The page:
‘Guns, goons and gold’

That is the phrase that was used to describe Philippine elections in the past. The Commission on Human Rights reported 49 instances of “politically motivated” killings, assaults and harassments in the country from June 2015 to March 2016. Except for the “gold” part, of course, election violence has decreased in the past two decades. The CHR noted four deaths related to the run-up of the 2016 polls.

“We have the dubious record of having the worst election-related violence in the history of the world. That’s on November 23, 2009 [the Maguindanao massacre]. So our effort is to actually bring that to zero,” CHR Chairman Jose Gascon said.

However, the Philippines is making progress. From Reuters.com: “At least 82 candidates and office holders have been killed since the electoral season kicked off in September, making this the bloodiest presidential race in recent history, according to a tally by Etellekt, a security consultancy based in Mexico City.”

The “warlords” that can control the politics of local governments translate into vast financial power. When you can exercise strong if not absolute control over the police and, to a lesser extent, the local courts, anything is possible. Public-works projects become the piggy bank of the local politicians. Businesses can only operate in the area with the protection of the “mayor.” Voters are either too frightened or too financially dependent to freely cast their vote. A significant portion of the past “guns, goons and gold” was to protect local gambling that supported the political power.

In the current case of Mexico, it is much more disastrous and gives a lesson for the Philippines.

From Reuters: “Security experts suspect drug gangs are driving much of the bloodshed. With a record of about 3,400 mostly local offices up for grabs in July, Mexico’s warring cartels appear to be jostling for influence in city halls nationwide, according to Vicente Sanchez, a professor of public administration at the Colegio de la Frontera Norte in Tijuana.”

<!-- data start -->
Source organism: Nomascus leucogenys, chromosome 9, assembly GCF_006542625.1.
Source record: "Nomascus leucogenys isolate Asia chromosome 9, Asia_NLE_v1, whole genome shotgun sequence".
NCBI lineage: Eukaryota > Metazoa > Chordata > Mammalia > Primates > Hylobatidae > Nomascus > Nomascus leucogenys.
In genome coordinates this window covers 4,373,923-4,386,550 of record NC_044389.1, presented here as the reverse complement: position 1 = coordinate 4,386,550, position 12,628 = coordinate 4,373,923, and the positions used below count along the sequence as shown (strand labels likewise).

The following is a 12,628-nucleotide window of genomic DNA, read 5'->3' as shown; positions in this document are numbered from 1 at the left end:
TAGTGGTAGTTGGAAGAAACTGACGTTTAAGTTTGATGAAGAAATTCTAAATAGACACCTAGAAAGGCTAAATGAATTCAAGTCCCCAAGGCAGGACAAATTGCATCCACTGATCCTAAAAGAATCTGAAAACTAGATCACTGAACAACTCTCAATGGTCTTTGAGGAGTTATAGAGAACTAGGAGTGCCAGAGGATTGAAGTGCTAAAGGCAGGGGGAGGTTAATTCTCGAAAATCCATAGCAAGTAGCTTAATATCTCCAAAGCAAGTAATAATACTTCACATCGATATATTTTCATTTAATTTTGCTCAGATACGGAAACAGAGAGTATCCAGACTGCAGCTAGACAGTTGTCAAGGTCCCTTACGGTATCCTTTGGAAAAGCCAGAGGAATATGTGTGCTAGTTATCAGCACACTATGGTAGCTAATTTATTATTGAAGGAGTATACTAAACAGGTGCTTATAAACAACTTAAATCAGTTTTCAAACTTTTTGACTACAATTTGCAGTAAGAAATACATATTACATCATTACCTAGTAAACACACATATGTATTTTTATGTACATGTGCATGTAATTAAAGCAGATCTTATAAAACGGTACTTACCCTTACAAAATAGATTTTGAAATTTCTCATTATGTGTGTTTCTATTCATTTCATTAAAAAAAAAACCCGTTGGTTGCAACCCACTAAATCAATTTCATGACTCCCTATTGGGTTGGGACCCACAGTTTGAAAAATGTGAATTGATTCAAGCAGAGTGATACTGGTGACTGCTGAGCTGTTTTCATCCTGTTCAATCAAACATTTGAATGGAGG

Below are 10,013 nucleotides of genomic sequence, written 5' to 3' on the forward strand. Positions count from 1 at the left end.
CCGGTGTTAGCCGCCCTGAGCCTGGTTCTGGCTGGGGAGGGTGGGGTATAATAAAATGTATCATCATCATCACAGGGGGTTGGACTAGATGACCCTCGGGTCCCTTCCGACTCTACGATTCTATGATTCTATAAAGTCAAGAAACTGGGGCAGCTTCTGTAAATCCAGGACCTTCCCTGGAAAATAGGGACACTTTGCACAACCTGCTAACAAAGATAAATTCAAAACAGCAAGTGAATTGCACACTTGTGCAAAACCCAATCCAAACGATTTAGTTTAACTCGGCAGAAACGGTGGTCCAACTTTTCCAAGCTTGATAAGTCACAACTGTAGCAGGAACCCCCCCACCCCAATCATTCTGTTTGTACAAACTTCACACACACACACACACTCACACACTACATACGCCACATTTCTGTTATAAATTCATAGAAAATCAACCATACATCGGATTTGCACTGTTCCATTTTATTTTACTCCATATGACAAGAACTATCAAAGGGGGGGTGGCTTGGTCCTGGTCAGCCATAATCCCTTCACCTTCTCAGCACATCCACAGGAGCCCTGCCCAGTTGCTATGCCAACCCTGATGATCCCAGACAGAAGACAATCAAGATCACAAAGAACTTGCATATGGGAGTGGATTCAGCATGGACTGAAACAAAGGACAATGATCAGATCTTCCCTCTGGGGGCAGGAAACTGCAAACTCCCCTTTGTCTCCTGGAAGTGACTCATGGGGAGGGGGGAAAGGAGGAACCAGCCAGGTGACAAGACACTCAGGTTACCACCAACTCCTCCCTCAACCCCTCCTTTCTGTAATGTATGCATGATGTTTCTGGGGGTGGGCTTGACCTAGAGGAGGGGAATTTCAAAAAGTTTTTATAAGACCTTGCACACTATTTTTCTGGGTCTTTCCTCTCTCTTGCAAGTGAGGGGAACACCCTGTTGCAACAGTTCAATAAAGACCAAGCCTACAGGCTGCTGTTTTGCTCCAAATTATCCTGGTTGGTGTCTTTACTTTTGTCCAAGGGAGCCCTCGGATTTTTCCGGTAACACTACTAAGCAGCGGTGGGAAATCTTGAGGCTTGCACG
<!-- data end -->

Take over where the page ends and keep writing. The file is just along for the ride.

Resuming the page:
“Sanchez said crime bosses are looking to install friendly lawmakers, eliminate those of rivals and scare off would-be reformers who might be bad for business. Local governments are a lucrative source of contracts and kickbacks, while their police forces can be pressed into service of the cartels.”

It is an open secret that the illegal-drug business in Mexico was not taken seriously many years ago. The drugs were shipped to the United States, and the money came back to Mexico. Politicians enjoyed the funding for their campaigns, and there was obvious cooperation between both local and national officials with the drug cartels.

The national government’s “war on drugs” was not successful in stopping the business, but it did fuel a greater problem. The cartels became more violent to protect their interests, and “the crackdown splintered established crime syndicates into dozens of competing gangs. Newcomers ratcheted up the savagery to intimidate rivals, as well as police and public servants who might stand in their way.”

The election violence is growing, and both national and local governments are nearly helpless because the culture of payoffs from the cartels is so pervasive. Magda Rubio is a candidate for mayor in a small city in northern Mexico on a key route for heroin trafficking. She has been targeted by the cartel and is under 24-hour guard. But she says, “Cartels have a knack for infiltrating security details like a coyote looking after the chicken.”

The people are both victims and accomplishes in this disaster. We must stay vigilant and not accept any excuses from national or local authorities to protect Philippine democracy from any and all threats.



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